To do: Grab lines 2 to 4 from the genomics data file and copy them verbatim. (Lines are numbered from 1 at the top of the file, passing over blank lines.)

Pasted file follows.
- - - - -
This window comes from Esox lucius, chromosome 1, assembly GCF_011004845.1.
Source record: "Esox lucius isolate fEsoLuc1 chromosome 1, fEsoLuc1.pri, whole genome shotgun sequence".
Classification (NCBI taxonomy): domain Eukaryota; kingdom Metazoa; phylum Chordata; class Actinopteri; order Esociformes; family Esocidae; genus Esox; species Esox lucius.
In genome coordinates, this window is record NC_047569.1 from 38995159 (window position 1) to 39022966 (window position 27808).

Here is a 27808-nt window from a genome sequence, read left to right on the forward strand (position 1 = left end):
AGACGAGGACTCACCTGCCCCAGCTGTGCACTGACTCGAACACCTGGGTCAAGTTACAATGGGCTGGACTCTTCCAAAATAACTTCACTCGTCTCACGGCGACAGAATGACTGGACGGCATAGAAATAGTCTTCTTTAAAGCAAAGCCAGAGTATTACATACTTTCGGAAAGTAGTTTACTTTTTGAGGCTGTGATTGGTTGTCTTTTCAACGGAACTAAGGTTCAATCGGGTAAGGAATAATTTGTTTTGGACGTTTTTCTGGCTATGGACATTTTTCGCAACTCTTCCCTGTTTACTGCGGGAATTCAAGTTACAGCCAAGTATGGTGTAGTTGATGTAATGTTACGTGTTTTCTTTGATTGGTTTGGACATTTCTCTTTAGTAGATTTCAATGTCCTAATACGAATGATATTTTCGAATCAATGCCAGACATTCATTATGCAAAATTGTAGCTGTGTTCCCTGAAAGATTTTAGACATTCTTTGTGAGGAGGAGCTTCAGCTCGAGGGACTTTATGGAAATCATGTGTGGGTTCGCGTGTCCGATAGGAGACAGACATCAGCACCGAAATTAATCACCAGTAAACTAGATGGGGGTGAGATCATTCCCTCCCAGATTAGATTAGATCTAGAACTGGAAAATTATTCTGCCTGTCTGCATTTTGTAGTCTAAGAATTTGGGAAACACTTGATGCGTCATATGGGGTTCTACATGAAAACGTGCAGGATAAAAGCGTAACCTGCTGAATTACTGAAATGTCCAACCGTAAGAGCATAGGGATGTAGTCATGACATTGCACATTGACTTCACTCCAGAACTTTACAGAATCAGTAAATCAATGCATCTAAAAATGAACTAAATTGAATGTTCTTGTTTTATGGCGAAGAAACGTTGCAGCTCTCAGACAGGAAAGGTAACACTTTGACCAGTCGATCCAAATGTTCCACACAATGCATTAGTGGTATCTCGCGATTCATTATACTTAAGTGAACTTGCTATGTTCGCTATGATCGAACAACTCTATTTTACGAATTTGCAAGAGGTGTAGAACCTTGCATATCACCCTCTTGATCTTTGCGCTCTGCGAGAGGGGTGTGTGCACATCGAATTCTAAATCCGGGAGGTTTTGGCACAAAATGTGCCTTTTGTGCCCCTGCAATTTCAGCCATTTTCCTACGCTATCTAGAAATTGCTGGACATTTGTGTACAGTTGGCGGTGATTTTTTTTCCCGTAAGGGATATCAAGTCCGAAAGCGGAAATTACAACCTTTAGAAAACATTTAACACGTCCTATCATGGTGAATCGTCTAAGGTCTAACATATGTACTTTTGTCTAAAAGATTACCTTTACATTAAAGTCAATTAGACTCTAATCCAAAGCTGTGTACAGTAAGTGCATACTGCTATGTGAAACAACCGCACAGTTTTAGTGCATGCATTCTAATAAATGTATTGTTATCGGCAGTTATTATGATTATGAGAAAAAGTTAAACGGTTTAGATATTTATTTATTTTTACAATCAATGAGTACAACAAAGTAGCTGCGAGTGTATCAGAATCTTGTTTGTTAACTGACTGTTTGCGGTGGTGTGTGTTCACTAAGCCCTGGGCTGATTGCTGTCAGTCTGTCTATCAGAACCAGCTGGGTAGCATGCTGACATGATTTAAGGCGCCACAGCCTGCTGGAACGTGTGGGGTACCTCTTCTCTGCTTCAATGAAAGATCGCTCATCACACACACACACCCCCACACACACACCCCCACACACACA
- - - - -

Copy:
Source record: "Esox lucius isolate fEsoLuc1 chromosome 1, fEsoLuc1.pri, whole genome shotgun sequence".
Classification (NCBI taxonomy): domain Eukaryota; kingdom Metazoa; phylum Chordata; class Actinopteri; order Esociformes; family Esocidae; genus Esox; species Esox lucius.
In genome coordinates, this window is record NC_047569.1 from 38995159 (window position 1) to 39022966 (window position 27808).